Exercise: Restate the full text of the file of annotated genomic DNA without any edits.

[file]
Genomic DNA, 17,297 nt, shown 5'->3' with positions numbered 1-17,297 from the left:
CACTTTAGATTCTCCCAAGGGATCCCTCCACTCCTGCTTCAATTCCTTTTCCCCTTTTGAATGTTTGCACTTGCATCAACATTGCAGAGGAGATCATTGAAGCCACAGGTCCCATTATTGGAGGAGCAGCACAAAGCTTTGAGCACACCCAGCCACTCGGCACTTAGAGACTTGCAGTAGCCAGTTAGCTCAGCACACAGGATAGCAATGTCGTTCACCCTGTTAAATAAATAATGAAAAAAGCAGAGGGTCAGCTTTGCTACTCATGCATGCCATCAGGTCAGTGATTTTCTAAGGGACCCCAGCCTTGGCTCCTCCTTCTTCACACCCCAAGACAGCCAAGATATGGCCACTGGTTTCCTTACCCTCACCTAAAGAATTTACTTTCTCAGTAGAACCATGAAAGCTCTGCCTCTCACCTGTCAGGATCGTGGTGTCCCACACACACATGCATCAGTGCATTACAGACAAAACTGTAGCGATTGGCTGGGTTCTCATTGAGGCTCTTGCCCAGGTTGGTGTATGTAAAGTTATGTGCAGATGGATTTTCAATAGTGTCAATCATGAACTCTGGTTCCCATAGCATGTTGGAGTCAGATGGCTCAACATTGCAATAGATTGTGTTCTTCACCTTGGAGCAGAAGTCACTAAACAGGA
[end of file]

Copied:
Genomic DNA, 17,297 nt, shown 5'->3' with positions numbered 1-17,297 from the left:
CACTTTAGATTCTCCCAAGGGATCCCTCCACTCCTGCTTCAATTCCTTTTCCCCTTTTGAATGTTTGCACTTGCATCAACATTGCAGAGGAGATCATTGAAGCCACAGGTCCCATTATTGGAGGAGCAGCACAAAGCTTTGAGCACACCCAGCCACTCGGCACTTAGAGACTTGCAGTAGCCAGTTAGCTCAGCACACAGGATAGCAATGTCGTTCACCCTGTTAAATAAATAATGAAAAAAGCAGAGGGTCAGCTTTGCTACTCATGCATGCCATCAGGTCAGTGATTTTCTAAGGGACCCCAGCCTTGGCTCCTCCTTCTTCACACCCCAAGACAGCCAAGATATGGCCACTGGTTTCCTTACCCTCACCTAAAGAATTTACTTTCTCAGTAGAACCATGAAAGCTCTGCCTCTCACCTGTCAGGATCGTGGTGTCCCACACACACATGCATCAGTGCATTACAGACAAAACTGTAGCGATTGGCTGGGTTCTCATTGAGGCTCTTGCCCAGGTTGGTGTATGTAAAGTTATGTGCAGATGGATTTTCAATAGTGTCAATCATGAACTCTGGTTCCCATAGCATGTTGGAGTCAGATGGCTCAACATTGCAATAGATTGTGTTCTTCACCTTGGAGCAGAAGTCACTAAACAGGA